3."Tim, I support the president. American credibility is at stake. The commander in chief has made a commitment on behalf of the United States, and the United States must honor that commitment."
This is the sneakiest dodge and probably the most popular--especially among Republicans. You get to be patriotic and hawkish. And if things go well, you were behind the commander in chief all the way. But if things go badly, it is the president's fault for making the commitment. Tragically, you had no choice but to support him once the commitment was made, but of course making it was irresponsible folly. Please note that, like a reheated stew, this dodge works even better after a military action has begun. "Tim, we never should have got into this quagmire, but now we have no choice but to ..."
4."I'm not persuaded this is so important, so vital to the nation's interests that we ought to intervene."
That's an almost exact quote from a real senator, Bob Kerrey of Nebraska, and illustrates a nifty linguistic evasion. You don't say you're against it, you say you're "not persuaded" to be for it. Not only do you evade the tough choice, you also evade responsibility for your decision. It's the president's fault, even if he's right, because he didn't persuade you.
You can also say (like Sen. Max Baucus of Montana) that there are "unanswered questions." Being undecided and wanting ever more information is another great way to be designated as "thoughtful." And with a bit of skill and a bit of luck, you can keep taking your own temperature until it doesn't matter any more. Meanwhile, you're OK no matter what happens. "Not persuaded" can be spun as a yes or a no. A nice variant is to say, "The American people must be persuaded this is the right thing, and the president hasn't made the case." Not only is whatever happens not your fault (unless it's good), it's not even the public's fault. It's the president's fault, either because we did what he wanted or--if we didn't--because he didn't convince us to do so.
5."I don't think we should begin bombing unless and until the Serbs really begin a very significant massacre against the people in Kosovo."
That is Don Nickles of Oklahoma in Tuesday's Wall Street Journal (where most of these quotes come from). In a way, this is not a dodge. It is a sort of madcap Solomonic approach. Sen. Nickles is saying: "Why must we guess whether Milosevic is going to kill a lot more people? Let's wait and see if he does it! And why must we choose between saving a lot of Kosovars and saving none? Let's split the difference and save half of them." As a bonus, Nickles retains a valuable fudge factor in the question of what qualifies as "a very significant massacre." Depending on what happens, Nickles is in a position to accuse the president of failing to defend American interests and values, or of recklessly endangering American lives on the basis of a massacre that was merely "significant" but not "very significant."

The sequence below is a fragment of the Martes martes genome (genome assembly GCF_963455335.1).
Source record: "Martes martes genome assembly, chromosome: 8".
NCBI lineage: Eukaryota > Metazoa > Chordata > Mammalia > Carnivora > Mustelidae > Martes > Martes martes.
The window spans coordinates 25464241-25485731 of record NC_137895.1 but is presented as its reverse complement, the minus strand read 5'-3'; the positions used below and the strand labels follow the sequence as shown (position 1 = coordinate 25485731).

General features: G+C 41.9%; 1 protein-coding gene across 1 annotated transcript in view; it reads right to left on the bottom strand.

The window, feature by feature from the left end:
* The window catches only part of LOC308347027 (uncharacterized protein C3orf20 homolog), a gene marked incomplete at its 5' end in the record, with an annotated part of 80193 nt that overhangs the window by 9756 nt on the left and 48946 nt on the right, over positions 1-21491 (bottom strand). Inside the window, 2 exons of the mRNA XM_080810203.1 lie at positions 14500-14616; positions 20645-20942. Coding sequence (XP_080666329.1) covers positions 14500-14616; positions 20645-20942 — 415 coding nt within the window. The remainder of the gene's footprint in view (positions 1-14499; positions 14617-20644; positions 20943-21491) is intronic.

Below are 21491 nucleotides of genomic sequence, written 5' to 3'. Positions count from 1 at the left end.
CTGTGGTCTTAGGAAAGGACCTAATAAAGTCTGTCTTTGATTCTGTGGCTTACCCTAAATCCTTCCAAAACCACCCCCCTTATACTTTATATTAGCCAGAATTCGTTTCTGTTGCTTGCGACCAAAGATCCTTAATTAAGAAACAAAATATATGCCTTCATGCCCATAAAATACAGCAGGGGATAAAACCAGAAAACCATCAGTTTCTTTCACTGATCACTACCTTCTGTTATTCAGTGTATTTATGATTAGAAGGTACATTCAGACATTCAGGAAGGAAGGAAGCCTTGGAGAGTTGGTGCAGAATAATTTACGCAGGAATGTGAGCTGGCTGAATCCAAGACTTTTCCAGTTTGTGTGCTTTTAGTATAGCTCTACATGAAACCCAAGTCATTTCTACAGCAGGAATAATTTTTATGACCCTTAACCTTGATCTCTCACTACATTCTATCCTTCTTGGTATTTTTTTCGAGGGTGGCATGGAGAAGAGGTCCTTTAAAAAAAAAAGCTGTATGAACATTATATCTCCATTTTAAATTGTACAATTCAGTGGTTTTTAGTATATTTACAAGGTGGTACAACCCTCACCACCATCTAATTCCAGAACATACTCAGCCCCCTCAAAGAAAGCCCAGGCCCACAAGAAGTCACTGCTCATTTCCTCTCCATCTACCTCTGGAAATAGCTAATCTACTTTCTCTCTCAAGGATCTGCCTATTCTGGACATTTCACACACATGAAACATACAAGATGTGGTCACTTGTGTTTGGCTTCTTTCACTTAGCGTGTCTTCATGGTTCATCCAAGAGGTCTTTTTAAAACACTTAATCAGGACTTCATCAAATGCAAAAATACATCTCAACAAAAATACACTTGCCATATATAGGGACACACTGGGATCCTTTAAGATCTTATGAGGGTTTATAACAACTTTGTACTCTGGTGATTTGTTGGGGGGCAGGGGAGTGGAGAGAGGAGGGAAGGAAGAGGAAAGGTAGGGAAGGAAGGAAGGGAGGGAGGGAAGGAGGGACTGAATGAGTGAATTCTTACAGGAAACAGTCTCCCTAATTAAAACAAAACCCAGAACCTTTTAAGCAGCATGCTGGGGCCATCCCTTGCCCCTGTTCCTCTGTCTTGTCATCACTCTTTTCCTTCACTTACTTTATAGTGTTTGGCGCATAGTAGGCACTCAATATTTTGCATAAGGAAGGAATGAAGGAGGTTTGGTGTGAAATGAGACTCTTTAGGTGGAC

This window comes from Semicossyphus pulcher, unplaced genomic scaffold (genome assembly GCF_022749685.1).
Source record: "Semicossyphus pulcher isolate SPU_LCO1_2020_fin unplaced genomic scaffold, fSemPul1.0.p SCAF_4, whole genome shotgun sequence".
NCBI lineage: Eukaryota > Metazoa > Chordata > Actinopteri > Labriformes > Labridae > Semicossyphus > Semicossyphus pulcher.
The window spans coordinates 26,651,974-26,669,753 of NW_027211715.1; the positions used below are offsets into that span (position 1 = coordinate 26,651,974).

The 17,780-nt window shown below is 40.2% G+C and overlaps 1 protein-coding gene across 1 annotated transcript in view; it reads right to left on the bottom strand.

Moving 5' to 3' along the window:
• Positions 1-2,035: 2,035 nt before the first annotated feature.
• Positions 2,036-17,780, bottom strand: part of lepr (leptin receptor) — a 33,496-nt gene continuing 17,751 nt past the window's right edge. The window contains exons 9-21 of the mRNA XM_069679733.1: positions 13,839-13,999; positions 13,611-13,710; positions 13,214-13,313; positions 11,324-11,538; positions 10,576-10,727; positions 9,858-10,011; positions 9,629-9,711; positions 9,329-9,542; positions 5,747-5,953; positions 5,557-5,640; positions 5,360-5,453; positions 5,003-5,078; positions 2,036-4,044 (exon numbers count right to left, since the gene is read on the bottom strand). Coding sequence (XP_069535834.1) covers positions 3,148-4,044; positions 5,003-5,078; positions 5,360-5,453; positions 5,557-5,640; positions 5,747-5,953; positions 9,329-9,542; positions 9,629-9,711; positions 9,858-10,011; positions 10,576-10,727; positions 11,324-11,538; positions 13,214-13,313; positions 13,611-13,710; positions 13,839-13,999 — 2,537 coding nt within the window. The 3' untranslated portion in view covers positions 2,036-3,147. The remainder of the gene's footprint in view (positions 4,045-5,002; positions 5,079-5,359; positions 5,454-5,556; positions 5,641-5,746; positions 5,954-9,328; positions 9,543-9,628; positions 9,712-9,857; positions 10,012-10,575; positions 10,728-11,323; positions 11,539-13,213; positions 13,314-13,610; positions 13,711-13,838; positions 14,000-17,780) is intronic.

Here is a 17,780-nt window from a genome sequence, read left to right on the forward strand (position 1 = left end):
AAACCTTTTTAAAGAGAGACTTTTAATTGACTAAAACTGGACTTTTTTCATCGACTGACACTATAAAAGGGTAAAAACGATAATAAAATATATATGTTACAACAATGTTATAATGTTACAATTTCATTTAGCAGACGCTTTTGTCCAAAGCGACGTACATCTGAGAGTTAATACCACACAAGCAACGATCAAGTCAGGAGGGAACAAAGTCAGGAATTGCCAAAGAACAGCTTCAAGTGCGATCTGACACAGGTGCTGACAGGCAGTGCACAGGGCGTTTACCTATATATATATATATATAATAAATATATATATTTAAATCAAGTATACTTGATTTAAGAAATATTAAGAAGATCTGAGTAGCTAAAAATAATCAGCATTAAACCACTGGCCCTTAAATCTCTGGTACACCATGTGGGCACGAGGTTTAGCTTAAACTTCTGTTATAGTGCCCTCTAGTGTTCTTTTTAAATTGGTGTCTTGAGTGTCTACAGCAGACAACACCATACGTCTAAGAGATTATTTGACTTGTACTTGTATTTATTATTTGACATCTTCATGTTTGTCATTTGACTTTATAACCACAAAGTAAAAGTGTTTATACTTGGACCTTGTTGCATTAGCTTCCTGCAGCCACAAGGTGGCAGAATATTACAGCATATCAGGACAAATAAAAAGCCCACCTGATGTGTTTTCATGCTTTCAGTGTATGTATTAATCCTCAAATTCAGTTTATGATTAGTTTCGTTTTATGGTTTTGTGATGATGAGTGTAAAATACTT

6."What's happening in [WHEREVER] is a tragedy and an outrage, Wolf. Intervention to stop the bloodshed is absolutely essential. But it's a job for [INSERT NAME OF CLOSER COUNTRY AND/OR REGIONAL GROUP], not for the United States."
This final dodge is slightly different. You're claiming credit for sharing whatever humanitarian or geostrategic concern dictates military action, while opposing the use of the only military power you yourself bear responsibility for. I once interviewed an especially moronic senator, since defeated, who declared that some worthy military action was "a job for the United Nations." I asked him why other countries should risk their soldiers' lives if the United States wouldn't, and he replied, "I didn't say 'other nations,' I said the United Nations." When it was pointed out to him that U.N. troops don't come from Mars, he was stymied. That point had never occurred to him.
But exposing the logical flaw here does not depend on any huffing and puffing about America's leadership role. An American pol going on American television to say that the Europeans should tidy up the former Yugoslavia without our help is like the Economist running (as has been known to happen) a stuffy editorial saying that a corrupt dictator in some Third World country should resign. Of course he should. And the sun should shine in London every day. But even the Economist's opinion cannot affect these matters. When an answer moves beyond difficult to completely impossible, it becomes easy once again.
Watch for these easy answers on the TV talk shows and in the newspaper. Practice on your own. Soon you too can be ducking responsibility like a real-life member of Congress.
For more Kosovo coverage, click here.